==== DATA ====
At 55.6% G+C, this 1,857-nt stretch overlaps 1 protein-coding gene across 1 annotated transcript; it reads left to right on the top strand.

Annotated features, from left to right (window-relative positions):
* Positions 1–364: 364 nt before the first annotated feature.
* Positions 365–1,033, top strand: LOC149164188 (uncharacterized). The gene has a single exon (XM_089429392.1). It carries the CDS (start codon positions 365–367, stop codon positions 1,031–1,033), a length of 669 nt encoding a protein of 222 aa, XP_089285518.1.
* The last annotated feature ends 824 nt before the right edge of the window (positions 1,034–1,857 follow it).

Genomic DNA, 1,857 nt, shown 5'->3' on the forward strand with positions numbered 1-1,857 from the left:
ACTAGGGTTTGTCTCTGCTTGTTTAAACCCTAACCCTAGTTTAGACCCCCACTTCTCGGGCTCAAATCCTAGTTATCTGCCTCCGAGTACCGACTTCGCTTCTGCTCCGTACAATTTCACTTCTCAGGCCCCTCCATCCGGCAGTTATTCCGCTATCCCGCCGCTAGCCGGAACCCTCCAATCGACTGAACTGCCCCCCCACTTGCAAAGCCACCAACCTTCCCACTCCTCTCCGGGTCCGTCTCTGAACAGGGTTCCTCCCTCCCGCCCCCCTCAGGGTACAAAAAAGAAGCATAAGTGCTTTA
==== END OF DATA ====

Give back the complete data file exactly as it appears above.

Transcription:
At 55.6% G+C, this 1,857-nt stretch overlaps 1 protein-coding gene across 1 annotated transcript; it reads left to right on the top strand.

Annotated features, from left to right (window-relative positions):
* Positions 1–364: 364 nt before the first annotated feature.
* Positions 365–1,033, top strand: LOC149164188 (uncharacterized). The gene has a single exon (XM_089429392.1). It carries the CDS (start codon positions 365–367, stop codon positions 1,031–1,033), a length of 669 nt encoding a protein of 222 aa, XP_089285518.1.
* The last annotated feature ends 824 nt before the right edge of the window (positions 1,034–1,857 follow it).

Genomic DNA, 1,857 nt, shown 5'->3' on the forward strand with positions numbered 1-1,857 from the left:
ACTAGGGTTTGTCTCTGCTTGTTTAAACCCTAACCCTAGTTTAGACCCCCACTTCTCGGGCTCAAATCCTAGTTATCTGCCTCCGAGTACCGACTTCGCTTCTGCTCCGTACAATTTCACTTCTCAGGCCCCTCCATCCGGCAGTTATTCCGCTATCCCGCCGCTAGCCGGAACCCTCCAATCGACTGAACTGCCCCCCCACTTGCAAAGCCACCAACCTTCCCACTCCTCTCCGGGTCCGTCTCTGAACAGGGTTCCTCCCTCCCGCCCCCCTCAGGGTACAAAAAAGAAGCATAAGTGCTTTA